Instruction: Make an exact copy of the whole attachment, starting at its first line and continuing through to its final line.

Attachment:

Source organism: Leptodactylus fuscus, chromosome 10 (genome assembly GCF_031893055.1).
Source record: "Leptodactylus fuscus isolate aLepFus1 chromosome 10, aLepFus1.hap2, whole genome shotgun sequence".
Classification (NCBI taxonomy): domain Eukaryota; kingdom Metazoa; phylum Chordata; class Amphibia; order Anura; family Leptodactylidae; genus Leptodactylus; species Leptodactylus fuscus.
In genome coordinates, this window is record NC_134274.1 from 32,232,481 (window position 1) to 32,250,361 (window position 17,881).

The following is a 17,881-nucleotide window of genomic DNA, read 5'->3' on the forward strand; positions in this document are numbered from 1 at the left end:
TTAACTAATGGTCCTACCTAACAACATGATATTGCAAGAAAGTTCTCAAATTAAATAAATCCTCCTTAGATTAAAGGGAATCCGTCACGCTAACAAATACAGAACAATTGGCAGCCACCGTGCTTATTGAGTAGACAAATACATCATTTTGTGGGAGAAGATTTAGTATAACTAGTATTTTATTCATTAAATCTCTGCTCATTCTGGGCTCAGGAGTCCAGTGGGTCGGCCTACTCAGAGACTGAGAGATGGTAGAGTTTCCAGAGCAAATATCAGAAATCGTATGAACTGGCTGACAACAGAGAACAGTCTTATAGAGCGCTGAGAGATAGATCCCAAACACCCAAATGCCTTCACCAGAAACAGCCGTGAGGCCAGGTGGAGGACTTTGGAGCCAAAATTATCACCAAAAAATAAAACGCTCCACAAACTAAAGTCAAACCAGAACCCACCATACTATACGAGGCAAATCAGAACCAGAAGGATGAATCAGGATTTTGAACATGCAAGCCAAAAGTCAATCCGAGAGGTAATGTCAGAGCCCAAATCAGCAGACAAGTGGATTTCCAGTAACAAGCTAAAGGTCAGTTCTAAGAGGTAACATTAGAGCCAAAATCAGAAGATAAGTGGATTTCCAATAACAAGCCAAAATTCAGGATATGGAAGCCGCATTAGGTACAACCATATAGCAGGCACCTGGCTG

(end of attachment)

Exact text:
Source organism: Leptodactylus fuscus, chromosome 10 (genome assembly GCF_031893055.1).
Source record: "Leptodactylus fuscus isolate aLepFus1 chromosome 10, aLepFus1.hap2, whole genome shotgun sequence".
Classification (NCBI taxonomy): domain Eukaryota; kingdom Metazoa; phylum Chordata; class Amphibia; order Anura; family Leptodactylidae; genus Leptodactylus; species Leptodactylus fuscus.
In genome coordinates, this window is record NC_134274.1 from 32,232,481 (window position 1) to 32,250,361 (window position 17,881).

The following is a 17,881-nucleotide window of genomic DNA, read 5'->3' on the forward strand; positions in this document are numbered from 1 at the left end:
TTAACTAATGGTCCTACCTAACAACATGATATTGCAAGAAAGTTCTCAAATTAAATAAATCCTCCTTAGATTAAAGGGAATCCGTCACGCTAACAAATACAGAACAATTGGCAGCCACCGTGCTTATTGAGTAGACAAATACATCATTTTGTGGGAGAAGATTTAGTATAACTAGTATTTTATTCATTAAATCTCTGCTCATTCTGGGCTCAGGAGTCCAGTGGGTCGGCCTACTCAGAGACTGAGAGATGGTAGAGTTTCCAGAGCAAATATCAGAAATCGTATGAACTGGCTGACAACAGAGAACAGTCTTATAGAGCGCTGAGAGATAGATCCCAAACACCCAAATGCCTTCACCAGAAACAGCCGTGAGGCCAGGTGGAGGACTTTGGAGCCAAAATTATCACCAAAAAATAAAACGCTCCACAAACTAAAGTCAAACCAGAACCCACCATACTATACGAGGCAAATCAGAACCAGAAGGATGAATCAGGATTTTGAACATGCAAGCCAAAAGTCAATCCGAGAGGTAATGTCAGAGCCCAAATCAGCAGACAAGTGGATTTCCAGTAACAAGCTAAAGGTCAGTTCTAAGAGGTAACATTAGAGCCAAAATCAGAAGATAAGTGGATTTCCAATAACAAGCCAAAATTCAGGATATGGAAGCCGCATTAGGTACAACCATATAGCAGGCACCTGGCTG